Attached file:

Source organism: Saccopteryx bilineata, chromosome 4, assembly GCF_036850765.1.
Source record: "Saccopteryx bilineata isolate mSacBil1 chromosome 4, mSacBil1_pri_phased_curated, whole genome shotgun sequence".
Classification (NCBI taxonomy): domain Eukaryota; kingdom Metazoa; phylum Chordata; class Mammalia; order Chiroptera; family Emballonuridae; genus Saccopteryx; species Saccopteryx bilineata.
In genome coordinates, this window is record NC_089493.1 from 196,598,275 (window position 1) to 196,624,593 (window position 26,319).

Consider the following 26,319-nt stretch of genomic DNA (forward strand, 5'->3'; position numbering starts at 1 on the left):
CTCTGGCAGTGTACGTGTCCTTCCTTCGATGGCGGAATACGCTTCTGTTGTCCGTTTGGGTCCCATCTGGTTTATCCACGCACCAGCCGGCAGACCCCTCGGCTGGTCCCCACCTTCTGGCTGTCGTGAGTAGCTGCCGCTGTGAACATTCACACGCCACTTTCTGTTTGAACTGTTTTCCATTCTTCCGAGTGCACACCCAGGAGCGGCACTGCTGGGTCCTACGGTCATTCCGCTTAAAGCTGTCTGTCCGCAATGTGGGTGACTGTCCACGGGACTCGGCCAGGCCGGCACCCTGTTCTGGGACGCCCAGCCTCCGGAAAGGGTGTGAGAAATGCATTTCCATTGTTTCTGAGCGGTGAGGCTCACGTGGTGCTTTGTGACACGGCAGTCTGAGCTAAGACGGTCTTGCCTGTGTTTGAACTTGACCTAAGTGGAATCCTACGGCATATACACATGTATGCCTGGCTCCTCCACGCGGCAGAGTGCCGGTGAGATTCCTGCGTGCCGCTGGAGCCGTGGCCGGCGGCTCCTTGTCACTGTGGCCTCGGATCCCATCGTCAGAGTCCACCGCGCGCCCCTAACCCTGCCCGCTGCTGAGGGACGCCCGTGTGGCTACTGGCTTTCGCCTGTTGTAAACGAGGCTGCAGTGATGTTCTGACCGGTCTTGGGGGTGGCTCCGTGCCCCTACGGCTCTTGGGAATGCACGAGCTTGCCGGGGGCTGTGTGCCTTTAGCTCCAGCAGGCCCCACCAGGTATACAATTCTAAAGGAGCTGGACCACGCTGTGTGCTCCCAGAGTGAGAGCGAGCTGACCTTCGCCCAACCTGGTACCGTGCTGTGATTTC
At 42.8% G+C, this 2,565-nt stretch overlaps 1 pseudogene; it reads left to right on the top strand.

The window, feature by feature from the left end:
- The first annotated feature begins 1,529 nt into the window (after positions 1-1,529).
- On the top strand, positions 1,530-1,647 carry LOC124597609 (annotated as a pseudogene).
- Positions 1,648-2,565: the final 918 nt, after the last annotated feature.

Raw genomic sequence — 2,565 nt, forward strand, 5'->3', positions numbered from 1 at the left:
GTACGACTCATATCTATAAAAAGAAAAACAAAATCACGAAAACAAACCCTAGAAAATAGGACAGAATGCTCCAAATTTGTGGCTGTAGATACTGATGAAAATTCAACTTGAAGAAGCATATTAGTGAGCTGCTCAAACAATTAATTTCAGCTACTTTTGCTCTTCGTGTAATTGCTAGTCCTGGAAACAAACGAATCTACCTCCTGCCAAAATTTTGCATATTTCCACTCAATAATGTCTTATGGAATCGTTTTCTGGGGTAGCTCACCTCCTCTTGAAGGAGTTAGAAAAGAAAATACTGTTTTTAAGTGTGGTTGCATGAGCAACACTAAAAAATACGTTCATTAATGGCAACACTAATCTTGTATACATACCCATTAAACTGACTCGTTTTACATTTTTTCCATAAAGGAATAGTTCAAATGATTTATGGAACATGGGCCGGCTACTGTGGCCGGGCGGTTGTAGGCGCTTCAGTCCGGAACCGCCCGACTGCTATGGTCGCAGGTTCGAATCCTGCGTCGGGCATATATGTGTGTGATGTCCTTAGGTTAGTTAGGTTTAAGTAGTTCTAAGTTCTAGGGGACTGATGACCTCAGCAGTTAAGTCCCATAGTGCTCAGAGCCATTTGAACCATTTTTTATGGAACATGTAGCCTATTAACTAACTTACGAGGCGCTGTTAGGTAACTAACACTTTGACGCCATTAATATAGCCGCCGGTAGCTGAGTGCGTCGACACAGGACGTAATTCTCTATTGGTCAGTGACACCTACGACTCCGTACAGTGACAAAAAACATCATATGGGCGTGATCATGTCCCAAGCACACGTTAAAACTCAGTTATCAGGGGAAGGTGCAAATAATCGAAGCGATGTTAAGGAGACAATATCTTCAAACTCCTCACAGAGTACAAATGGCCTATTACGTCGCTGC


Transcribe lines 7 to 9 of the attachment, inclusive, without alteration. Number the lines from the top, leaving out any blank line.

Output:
At 42.8% G+C, this 2,565-nt stretch overlaps 1 pseudogene; it reads left to right on the top strand.

The window, feature by feature from the left end:
- The first annotated feature begins 1,529 nt into the window (after positions 1-1,529).